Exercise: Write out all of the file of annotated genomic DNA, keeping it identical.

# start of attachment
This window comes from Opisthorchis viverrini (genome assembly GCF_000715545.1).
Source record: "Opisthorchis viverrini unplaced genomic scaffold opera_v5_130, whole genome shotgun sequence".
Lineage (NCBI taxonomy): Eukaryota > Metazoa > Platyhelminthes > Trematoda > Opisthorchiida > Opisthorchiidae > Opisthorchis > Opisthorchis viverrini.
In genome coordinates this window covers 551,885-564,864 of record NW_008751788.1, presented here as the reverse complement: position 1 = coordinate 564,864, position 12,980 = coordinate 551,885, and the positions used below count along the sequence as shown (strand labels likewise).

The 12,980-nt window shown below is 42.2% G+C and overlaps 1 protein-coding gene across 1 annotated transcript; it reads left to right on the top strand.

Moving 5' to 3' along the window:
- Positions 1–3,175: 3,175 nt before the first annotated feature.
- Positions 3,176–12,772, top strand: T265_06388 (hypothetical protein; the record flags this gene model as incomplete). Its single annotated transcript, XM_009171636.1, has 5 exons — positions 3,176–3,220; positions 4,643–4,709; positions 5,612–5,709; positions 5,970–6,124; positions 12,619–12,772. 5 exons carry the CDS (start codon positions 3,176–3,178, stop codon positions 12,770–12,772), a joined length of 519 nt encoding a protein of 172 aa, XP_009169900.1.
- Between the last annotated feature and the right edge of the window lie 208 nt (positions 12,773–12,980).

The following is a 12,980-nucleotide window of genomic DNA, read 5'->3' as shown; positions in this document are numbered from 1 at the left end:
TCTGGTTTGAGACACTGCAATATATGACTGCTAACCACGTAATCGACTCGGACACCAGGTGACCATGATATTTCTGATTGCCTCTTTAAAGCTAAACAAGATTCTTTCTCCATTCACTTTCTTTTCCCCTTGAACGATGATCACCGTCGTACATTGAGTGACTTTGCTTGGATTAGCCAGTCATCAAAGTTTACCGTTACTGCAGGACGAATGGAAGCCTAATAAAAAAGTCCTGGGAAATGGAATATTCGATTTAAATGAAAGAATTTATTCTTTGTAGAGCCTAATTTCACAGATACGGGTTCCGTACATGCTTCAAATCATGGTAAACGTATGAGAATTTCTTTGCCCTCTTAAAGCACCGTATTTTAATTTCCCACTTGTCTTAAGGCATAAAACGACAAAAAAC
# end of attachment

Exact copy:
This window comes from Opisthorchis viverrini (genome assembly GCF_000715545.1).
Source record: "Opisthorchis viverrini unplaced genomic scaffold opera_v5_130, whole genome shotgun sequence".
Lineage (NCBI taxonomy): Eukaryota > Metazoa > Platyhelminthes > Trematoda > Opisthorchiida > Opisthorchiidae > Opisthorchis > Opisthorchis viverrini.
In genome coordinates this window covers 551,885-564,864 of record NW_008751788.1, presented here as the reverse complement: position 1 = coordinate 564,864, position 12,980 = coordinate 551,885, and the positions used below count along the sequence as shown (strand labels likewise).

The 12,980-nt window shown below is 42.2% G+C and overlaps 1 protein-coding gene across 1 annotated transcript; it reads left to right on the top strand.

Moving 5' to 3' along the window:
- Positions 1–3,175: 3,175 nt before the first annotated feature.
- Positions 3,176–12,772, top strand: T265_06388 (hypothetical protein; the record flags this gene model as incomplete). Its single annotated transcript, XM_009171636.1, has 5 exons — positions 3,176–3,220; positions 4,643–4,709; positions 5,612–5,709; positions 5,970–6,124; positions 12,619–12,772. 5 exons carry the CDS (start codon positions 3,176–3,178, stop codon positions 12,770–12,772), a joined length of 519 nt encoding a protein of 172 aa, XP_009169900.1.
- Between the last annotated feature and the right edge of the window lie 208 nt (positions 12,773–12,980).

The following is a 12,980-nucleotide window of genomic DNA, read 5'->3' as shown; positions in this document are numbered from 1 at the left end:
TCTGGTTTGAGACACTGCAATATATGACTGCTAACCACGTAATCGACTCGGACACCAGGTGACCATGATATTTCTGATTGCCTCTTTAAAGCTAAACAAGATTCTTTCTCCATTCACTTTCTTTTCCCCTTGAACGATGATCACCGTCGTACATTGAGTGACTTTGCTTGGATTAGCCAGTCATCAAAGTTTACCGTTACTGCAGGACGAATGGAAGCCTAATAAAAAAGTCCTGGGAAATGGAATATTCGATTTAAATGAAAGAATTTATTCTTTGTAGAGCCTAATTTCACAGATACGGGTTCCGTACATGCTTCAAATCATGGTAAACGTATGAGAATTTCTTTGCCCTCTTAAAGCACCGTATTTTAATTTCCCACTTGTCTTAAGGCATAAAACGACAAAAAAC